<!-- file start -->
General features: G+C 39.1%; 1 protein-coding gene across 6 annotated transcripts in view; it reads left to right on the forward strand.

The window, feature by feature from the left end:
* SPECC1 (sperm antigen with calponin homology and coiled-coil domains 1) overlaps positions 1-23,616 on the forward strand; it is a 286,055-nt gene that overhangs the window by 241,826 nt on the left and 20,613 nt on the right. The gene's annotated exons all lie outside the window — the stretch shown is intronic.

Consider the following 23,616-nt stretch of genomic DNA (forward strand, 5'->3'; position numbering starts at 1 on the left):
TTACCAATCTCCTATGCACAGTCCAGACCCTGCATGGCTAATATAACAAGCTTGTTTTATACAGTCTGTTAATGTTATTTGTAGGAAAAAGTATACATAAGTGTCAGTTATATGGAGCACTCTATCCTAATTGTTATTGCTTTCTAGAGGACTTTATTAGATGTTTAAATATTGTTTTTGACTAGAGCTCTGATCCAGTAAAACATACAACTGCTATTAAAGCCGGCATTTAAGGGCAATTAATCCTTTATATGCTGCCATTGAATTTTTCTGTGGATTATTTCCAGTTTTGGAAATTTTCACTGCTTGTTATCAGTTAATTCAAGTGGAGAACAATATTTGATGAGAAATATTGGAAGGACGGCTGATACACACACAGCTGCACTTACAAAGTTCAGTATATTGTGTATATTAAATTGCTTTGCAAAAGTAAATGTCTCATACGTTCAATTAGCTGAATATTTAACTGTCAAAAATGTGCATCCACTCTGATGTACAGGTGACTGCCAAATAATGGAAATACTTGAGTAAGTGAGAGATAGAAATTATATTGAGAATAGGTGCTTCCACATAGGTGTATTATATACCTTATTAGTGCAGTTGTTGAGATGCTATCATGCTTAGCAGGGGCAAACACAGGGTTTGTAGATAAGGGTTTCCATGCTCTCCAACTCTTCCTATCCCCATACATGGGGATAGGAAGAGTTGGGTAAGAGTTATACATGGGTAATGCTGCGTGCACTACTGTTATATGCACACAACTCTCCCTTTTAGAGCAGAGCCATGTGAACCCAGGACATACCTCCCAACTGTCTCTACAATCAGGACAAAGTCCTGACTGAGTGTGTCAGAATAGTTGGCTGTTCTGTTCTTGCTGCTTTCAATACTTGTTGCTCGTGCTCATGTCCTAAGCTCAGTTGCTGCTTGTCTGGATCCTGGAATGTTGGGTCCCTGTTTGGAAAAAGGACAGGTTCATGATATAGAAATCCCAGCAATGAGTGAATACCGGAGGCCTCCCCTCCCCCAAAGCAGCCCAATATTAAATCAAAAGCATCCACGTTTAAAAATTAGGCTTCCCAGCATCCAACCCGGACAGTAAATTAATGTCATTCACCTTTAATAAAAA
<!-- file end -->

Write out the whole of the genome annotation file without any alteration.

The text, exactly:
General features: G+C 39.1%; 1 protein-coding gene across 6 annotated transcripts in view; it reads left to right on the forward strand.

The window, feature by feature from the left end:
* SPECC1 (sperm antigen with calponin homology and coiled-coil domains 1) overlaps positions 1-23,616 on the forward strand; it is a 286,055-nt gene that overhangs the window by 241,826 nt on the left and 20,613 nt on the right. The gene's annotated exons all lie outside the window — the stretch shown is intronic.

Consider the following 23,616-nt stretch of genomic DNA (forward strand, 5'->3'; position numbering starts at 1 on the left):
TTACCAATCTCCTATGCACAGTCCAGACCCTGCATGGCTAATATAACAAGCTTGTTTTATACAGTCTGTTAATGTTATTTGTAGGAAAAAGTATACATAAGTGTCAGTTATATGGAGCACTCTATCCTAATTGTTATTGCTTTCTAGAGGACTTTATTAGATGTTTAAATATTGTTTTTGACTAGAGCTCTGATCCAGTAAAACATACAACTGCTATTAAAGCCGGCATTTAAGGGCAATTAATCCTTTATATGCTGCCATTGAATTTTTCTGTGGATTATTTCCAGTTTTGGAAATTTTCACTGCTTGTTATCAGTTAATTCAAGTGGAGAACAATATTTGATGAGAAATATTGGAAGGACGGCTGATACACACACAGCTGCACTTACAAAGTTCAGTATATTGTGTATATTAAATTGCTTTGCAAAAGTAAATGTCTCATACGTTCAATTAGCTGAATATTTAACTGTCAAAAATGTGCATCCACTCTGATGTACAGGTGACTGCCAAATAATGGAAATACTTGAGTAAGTGAGAGATAGAAATTATATTGAGAATAGGTGCTTCCACATAGGTGTATTATATACCTTATTAGTGCAGTTGTTGAGATGCTATCATGCTTAGCAGGGGCAAACACAGGGTTTGTAGATAAGGGTTTCCATGCTCTCCAACTCTTCCTATCCCCATACATGGGGATAGGAAGAGTTGGGTAAGAGTTATACATGGGTAATGCTGCGTGCACTACTGTTATATGCACACAACTCTCCCTTTTAGAGCAGAGCCATGTGAACCCAGGACATACCTCCCAACTGTCTCTACAATCAGGACAAAGTCCTGACTGAGTGTGTCAGAATAGTTGGCTGTTCTGTTCTTGCTGCTTTCAATACTTGTTGCTCGTGCTCATGTCCTAAGCTCAGTTGCTGCTTGTCTGGATCCTGGAATGTTGGGTCCCTGTTTGGAAAAAGGACAGGTTCATGATATAGAAATCCCAGCAATGAGTGAATACCGGAGGCCTCCCCTCCCCCAAAGCAGCCCAATATTAAATCAAAAGCATCCACGTTTAAAAATTAGGCTTCCCAGCATCCAACCCGGACAGTAAATTAATGTCATTCACCTTTAATAAAAA